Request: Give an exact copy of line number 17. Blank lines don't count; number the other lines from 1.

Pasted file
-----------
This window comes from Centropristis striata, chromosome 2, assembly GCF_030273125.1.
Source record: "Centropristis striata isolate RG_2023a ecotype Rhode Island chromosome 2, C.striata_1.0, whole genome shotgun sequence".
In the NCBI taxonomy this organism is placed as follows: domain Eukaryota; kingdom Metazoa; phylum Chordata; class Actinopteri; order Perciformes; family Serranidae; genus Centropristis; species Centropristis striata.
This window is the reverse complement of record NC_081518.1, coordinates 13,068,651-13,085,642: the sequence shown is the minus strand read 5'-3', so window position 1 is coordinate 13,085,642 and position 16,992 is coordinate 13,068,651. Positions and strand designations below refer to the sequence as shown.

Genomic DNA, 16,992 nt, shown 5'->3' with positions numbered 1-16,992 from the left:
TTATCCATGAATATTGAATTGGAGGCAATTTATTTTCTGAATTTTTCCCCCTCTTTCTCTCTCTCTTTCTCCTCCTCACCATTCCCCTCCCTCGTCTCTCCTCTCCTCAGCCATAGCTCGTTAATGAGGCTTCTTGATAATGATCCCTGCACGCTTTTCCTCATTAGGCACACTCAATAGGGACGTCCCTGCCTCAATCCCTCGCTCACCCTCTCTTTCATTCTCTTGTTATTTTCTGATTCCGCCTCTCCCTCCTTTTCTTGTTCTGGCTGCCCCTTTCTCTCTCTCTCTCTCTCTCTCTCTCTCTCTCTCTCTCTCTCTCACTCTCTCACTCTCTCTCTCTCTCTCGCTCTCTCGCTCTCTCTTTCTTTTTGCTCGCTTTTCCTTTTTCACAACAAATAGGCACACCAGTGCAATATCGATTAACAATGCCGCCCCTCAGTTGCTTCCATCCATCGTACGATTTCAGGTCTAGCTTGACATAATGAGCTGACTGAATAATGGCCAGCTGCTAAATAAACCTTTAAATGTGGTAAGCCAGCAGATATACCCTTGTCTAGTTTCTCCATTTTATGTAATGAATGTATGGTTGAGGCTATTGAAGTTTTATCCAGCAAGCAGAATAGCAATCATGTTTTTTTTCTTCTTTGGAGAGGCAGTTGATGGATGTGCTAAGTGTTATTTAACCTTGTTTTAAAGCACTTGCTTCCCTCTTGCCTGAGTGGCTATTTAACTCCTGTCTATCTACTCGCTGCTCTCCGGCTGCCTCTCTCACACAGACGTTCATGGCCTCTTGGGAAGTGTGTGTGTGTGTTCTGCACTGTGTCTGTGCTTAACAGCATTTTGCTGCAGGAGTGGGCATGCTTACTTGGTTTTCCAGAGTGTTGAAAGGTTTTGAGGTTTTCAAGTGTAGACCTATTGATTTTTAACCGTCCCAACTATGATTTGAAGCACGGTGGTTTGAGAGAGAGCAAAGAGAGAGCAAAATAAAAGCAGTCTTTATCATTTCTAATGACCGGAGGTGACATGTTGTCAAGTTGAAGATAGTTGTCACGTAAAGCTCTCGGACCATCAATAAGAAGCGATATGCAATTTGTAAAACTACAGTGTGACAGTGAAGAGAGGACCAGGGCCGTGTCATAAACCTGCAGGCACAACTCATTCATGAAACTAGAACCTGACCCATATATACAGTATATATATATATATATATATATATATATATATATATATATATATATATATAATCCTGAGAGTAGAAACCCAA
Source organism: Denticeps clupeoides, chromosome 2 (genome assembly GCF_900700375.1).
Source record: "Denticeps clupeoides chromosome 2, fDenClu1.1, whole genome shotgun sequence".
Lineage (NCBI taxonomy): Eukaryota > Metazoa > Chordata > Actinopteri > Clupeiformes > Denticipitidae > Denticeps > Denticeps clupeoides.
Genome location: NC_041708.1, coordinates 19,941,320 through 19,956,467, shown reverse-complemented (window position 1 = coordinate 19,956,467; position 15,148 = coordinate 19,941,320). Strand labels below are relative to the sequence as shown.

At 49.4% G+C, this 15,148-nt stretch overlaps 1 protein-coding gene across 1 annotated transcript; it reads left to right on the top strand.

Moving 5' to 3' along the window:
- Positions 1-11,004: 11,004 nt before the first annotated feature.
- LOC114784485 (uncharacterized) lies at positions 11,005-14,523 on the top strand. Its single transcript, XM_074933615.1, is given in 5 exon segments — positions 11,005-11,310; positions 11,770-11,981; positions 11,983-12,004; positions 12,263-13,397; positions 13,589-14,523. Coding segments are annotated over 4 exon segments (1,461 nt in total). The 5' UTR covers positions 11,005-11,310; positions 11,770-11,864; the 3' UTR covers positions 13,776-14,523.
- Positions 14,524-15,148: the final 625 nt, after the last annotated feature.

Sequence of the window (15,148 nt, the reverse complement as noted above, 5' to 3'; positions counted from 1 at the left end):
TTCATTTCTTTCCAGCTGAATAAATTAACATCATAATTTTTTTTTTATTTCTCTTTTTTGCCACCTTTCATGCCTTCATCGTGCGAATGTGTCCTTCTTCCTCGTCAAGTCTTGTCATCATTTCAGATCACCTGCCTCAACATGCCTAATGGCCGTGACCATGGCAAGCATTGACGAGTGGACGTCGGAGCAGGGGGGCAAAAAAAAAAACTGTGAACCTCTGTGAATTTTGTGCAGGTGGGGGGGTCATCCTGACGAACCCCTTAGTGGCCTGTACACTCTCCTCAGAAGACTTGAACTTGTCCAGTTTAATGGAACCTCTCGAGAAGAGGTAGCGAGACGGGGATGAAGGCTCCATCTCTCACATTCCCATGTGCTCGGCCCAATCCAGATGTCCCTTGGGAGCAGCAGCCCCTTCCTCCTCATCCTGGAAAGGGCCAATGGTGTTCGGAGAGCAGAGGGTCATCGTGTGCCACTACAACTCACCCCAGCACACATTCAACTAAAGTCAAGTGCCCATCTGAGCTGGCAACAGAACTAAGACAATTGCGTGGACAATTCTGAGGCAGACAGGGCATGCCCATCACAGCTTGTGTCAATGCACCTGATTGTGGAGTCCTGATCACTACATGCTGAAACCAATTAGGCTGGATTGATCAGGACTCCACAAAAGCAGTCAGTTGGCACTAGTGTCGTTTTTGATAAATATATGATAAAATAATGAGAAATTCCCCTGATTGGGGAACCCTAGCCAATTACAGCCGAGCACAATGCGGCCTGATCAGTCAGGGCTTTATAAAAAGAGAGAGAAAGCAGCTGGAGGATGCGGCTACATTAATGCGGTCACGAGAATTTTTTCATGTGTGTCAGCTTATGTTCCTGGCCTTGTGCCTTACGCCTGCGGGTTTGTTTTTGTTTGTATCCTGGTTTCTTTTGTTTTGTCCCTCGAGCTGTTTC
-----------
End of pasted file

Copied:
TTCATTTCTTTCCAGCTGAATAAATTAACATCATAATTTTTTTTTTATTTCTCTTTTTTGCCACCTTTCATGCCTTCATCGTGCGAATGTGTCCTTCTTCCTCGTCAAGTCTTGTCATCATTTCAGATCACCTGCCTCAACATGCCTAATGGCCGTGACCATGGCAAGCATTGACGAGTGGACGTCGGAGCAGGGGGGCAAAAAAAAAAACTGTGAACCTCTGTGAATTTTGTGCAGGTGGGGGGGTCATCCTGACGAACCCCTTAGTGGCCTGTACACTCTCCTCAGAAGACTTGAACTTGTCCAGTTTAATGGAACCTCTCGAGAAGAGGTAGCGAGACGGGGATGAAGGCTCCATCTCTCACATTCCCATGTGCTCGGCCCAATCCAGATGTCCCTTGGGAGCAGCAGCCCCTTCCTCCTCATCCTGGAAAGGGCCAATGGTGTTCGGAGAGCAGAGGGTCATCGTGTGCCACTACAACTCACCCCAGCACACATTCAACTAAAGTCAAGTGCCCATCTGAGCTGGCAACAGAACTAAGACAATTGCGTGGACAATTCTGAGGCAGACAGGGCATGCCCATCACAGCTTGTGTCAATGCACCTGATTGTGGAGTCCTGATCACTACATGCTGAAACCAATTAGGCTGGATTGATCAGGACTCCACAAAAGCAGTCAGTTGGCACTAGTGTCGTTTTTGATAAATATATGATAAAATAATGAGAAATTCCCCTGATTGGGGAACCCTAGCCAATTACAGCCGAGCACAATGCGGCCTGATCAGTCAGGGCTTTATAAAAAGAGAGAGAAAGCAGCTGGAGGATGCGGCTACATTAATGCGGTCACGAGAATTTTTTCATGTGTGTCAGCTTATGTTCCTGGCCTTGTGCCTTACGCCTGCGGGTTTGTTTTTGTTTGTATCCTGGTTTCTTTTGTTTTGTCCCTCGAGCTGTTTC